County auditor questions ‘sad’ KSU presidential-search privacy

Rebecca Reis

Regarding Kent State’s presidential search, Portage County Auditor Janet Esposito didn’t mince words.

“I think it’s sad when we get to that point where they think they have to have confidential records that affect everybody that goes to that university, plus all the taxpayers of Ohio,” Esposito said. “I don’t understand why they think they need to be private. I really don’t.”

Esposito, who has managed the audits of all government agencies in Portage County for 20 years, said she’s been in Portage County all her life and has seen Kent State “grow and prosper because of good efficient management and it should continue that way.” She doesn’t understand the need for privacy.

The auditor’s comments come at a time when the school is under scrutiny for its handling of public records related to the presidential search that found Beverly Warren. Media law experts and journalists have denounced the school for failing to bring candidates to campus for public forums and refusing to document how it properly spent $250,000 of public money to find and interview them.

The search began last summer when the school signed a contract with Storbeck/Pimentel & Associates, a private executive search firm that assisted the university in finding candidates for the position.

It ended in January with the announcement of Virginia Commonwealth University Provost Beverly Warren as the school’s 12th president.

The details in the middle are where Kent State, SPA and the search committee have remained quiet.

Reporting from the Akron Beacon Journal has quoted university officials saying they are done talking about the search, and the records are in the hands of a private firm. Despite Ohio Attorney General Mike DeWine’s Sunshine laws manual, which states that “a public office’s obligation to turn over application materials and resumes extends to records of private search firms the public office used in the hiring process,” Storbeck/Pimentel would not release the identities of the finalists interviewed or how it properly spent search funding.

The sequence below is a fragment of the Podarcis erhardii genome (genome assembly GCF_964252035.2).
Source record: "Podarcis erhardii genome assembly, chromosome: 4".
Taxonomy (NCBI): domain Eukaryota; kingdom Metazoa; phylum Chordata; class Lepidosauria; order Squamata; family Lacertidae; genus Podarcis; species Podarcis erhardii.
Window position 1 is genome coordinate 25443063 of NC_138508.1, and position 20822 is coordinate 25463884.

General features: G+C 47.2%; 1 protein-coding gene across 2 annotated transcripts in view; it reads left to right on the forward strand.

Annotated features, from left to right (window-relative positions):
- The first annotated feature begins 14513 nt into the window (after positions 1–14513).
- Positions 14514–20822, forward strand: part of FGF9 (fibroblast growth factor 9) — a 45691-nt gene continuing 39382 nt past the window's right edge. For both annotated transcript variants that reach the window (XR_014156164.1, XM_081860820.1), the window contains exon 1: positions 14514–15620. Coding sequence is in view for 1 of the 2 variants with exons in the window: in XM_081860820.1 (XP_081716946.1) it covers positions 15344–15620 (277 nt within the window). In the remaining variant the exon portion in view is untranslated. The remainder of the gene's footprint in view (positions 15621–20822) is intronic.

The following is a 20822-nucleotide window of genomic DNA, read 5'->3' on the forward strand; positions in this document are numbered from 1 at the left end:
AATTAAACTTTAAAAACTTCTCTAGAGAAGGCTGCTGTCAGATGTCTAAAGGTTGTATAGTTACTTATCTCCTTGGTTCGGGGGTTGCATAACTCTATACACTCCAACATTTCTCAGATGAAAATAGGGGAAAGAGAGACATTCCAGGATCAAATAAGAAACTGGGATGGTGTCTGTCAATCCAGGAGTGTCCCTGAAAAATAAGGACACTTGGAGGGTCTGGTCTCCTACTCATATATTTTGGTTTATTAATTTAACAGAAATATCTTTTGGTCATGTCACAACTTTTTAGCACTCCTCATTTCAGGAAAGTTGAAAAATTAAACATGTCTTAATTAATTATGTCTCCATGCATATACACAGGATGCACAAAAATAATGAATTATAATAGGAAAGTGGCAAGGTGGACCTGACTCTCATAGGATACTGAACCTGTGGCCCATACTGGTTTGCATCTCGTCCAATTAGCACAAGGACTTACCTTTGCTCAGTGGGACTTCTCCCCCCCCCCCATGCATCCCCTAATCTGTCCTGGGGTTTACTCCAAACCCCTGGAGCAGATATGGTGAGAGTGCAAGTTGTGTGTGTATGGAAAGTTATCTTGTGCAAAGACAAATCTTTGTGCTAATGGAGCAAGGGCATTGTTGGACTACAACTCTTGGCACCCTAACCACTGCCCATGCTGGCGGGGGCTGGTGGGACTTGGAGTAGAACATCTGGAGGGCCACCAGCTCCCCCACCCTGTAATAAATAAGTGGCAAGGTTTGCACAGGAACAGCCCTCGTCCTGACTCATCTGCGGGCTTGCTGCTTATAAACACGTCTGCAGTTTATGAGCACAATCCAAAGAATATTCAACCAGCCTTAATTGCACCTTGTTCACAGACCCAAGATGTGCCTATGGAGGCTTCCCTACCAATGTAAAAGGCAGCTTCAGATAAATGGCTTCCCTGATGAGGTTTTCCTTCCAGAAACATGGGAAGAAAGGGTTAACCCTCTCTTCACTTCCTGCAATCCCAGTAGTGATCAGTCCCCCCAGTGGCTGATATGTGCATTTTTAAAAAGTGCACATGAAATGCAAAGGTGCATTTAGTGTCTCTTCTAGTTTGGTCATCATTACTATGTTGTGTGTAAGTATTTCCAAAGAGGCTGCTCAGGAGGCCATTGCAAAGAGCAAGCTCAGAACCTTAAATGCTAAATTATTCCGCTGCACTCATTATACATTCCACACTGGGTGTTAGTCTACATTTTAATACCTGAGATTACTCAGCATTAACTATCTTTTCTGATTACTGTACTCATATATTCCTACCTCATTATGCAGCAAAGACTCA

Rep. Kathleen Clyde, Rep. Matt Lynch and Sen. Sherrod Brown did not respond to phone calls and emails asking for comment, and the Ohio Board of Regents said it would not comment on the search.

“Those searches are up to the Board of Trustees to determine how they want to conduct those and do what they deem to be in the best interest of the university, so for that reason we are not commenting further on that,” said Jeff Robinson, communications director for the Ohio Board of Regents.

John Carey, chancellor of the Ohio Board of Regents, said in an interview last November that the board is responsible for vetting candidates; the way the university conducts the process is up to them.

“I think it is important to have a transparent process,” Carey said. “I’m not sure why the board chose to go with the private firm, and that’s something you have to talk to them about.”

The university has referred both the Akron Beacon Journal and the Daily Kent Stater’s questions about the search to its legal department. Willis Walker, head of Kent State legal department, has declined to offer further comment on the search.

Clyde, interviewed in December about the search, said while open records laws are very important, she understands Kent State’s concerns about releasing personnel information.

“I know that you do have some ability to keep personnel discussions shielded, and I think there is some value to that,” Clyde said in December. “Although you have to balance that value carefully with the public’s right to know. I hope that the university will proceed carefully and consider that balance as they move forward.”

Despite the less than transparent circumstances surrounding the search, Esposito said she’s pleased with the outcome.

“I’m looking forward very much to looking to the new president because I think she’s going to bring a different attitude and hopefully she can run that university efficiently,” Esposito said of Warren.

Esposito said it’s unnecessary for a presidential search to be confidential if it believes it found the right president.

“They made the decision for whatever they did when they were looking for a new president, and they should stand by that decision, because you got a lot of good trustees on that board… And we can all criticize what everybody does if we want to. But you know, facts are facts. You get a good president, you do good and whatever you spent to do it, it was worth it.”

Contact Rebecca Reis at [email protected].